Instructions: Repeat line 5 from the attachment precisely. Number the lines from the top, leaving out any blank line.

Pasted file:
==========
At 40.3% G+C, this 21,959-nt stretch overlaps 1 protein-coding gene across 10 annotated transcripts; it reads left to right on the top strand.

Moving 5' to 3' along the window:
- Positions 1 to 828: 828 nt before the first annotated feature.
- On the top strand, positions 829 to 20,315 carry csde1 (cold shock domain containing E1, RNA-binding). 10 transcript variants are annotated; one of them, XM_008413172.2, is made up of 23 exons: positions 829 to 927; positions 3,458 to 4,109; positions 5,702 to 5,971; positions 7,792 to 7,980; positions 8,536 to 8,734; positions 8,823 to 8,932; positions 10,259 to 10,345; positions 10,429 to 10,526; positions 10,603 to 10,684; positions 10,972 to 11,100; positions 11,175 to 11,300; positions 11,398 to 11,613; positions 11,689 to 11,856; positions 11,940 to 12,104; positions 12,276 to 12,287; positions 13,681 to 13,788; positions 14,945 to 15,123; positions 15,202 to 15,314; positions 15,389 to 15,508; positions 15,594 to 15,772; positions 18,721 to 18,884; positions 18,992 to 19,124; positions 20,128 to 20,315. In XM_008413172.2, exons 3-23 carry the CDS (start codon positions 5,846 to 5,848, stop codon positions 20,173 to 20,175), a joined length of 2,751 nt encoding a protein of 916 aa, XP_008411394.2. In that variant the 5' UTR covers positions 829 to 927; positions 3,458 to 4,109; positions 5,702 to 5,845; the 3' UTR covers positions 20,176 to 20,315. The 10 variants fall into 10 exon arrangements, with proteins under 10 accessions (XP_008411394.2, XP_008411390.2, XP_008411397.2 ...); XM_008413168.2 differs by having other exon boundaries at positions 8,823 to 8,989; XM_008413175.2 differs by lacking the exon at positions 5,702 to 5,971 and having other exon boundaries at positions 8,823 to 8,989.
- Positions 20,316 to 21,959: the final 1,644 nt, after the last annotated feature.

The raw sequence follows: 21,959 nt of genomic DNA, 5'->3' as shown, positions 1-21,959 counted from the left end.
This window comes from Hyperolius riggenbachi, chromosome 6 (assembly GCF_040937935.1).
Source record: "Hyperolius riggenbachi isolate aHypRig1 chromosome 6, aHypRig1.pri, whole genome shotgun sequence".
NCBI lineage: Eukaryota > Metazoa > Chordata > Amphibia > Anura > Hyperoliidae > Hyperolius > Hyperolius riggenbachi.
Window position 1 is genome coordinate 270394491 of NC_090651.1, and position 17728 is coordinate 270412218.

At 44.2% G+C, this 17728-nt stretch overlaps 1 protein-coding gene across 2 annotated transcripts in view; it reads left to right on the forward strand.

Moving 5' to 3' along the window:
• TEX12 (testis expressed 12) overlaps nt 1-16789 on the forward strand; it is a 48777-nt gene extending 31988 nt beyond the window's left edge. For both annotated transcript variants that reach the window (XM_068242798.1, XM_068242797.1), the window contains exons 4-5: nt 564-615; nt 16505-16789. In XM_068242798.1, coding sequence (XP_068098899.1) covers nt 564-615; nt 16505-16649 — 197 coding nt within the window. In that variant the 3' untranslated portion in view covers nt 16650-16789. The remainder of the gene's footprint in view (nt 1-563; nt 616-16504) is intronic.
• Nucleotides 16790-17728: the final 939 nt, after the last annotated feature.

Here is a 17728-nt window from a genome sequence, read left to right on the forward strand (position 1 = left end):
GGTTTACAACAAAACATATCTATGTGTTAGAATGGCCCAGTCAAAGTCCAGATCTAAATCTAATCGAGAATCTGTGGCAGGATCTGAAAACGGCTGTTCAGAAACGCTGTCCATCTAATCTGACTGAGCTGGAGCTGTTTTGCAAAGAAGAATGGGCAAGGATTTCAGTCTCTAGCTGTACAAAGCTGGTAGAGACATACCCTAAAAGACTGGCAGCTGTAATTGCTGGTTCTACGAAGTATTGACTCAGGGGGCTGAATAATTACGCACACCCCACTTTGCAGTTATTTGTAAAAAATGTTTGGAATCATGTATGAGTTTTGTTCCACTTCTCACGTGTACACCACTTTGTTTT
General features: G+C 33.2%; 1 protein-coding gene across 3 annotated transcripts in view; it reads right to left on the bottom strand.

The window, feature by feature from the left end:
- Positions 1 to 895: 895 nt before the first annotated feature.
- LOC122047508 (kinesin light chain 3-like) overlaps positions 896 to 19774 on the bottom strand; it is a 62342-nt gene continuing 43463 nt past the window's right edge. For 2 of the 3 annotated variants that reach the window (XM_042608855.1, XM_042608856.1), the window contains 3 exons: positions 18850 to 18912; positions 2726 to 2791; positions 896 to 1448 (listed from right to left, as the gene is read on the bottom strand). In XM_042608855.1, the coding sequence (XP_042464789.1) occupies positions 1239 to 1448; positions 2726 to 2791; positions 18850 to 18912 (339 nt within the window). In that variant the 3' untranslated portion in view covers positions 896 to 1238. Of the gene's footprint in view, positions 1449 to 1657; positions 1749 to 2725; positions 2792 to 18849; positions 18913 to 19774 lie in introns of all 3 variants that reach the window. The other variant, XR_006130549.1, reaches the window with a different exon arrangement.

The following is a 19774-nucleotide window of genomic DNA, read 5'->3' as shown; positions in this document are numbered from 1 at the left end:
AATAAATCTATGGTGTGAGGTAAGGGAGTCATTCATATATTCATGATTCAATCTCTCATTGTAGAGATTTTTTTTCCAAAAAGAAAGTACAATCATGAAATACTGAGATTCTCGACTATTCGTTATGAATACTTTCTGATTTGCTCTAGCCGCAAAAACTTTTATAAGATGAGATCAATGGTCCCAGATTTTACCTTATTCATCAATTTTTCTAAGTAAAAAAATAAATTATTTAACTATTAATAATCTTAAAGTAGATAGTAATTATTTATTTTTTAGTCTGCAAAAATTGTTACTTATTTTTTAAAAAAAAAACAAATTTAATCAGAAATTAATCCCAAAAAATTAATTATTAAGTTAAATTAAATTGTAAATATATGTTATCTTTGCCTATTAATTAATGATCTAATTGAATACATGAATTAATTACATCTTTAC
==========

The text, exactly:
- Positions 20,316 to 21,959: the final 1,644 nt, after the last annotated feature.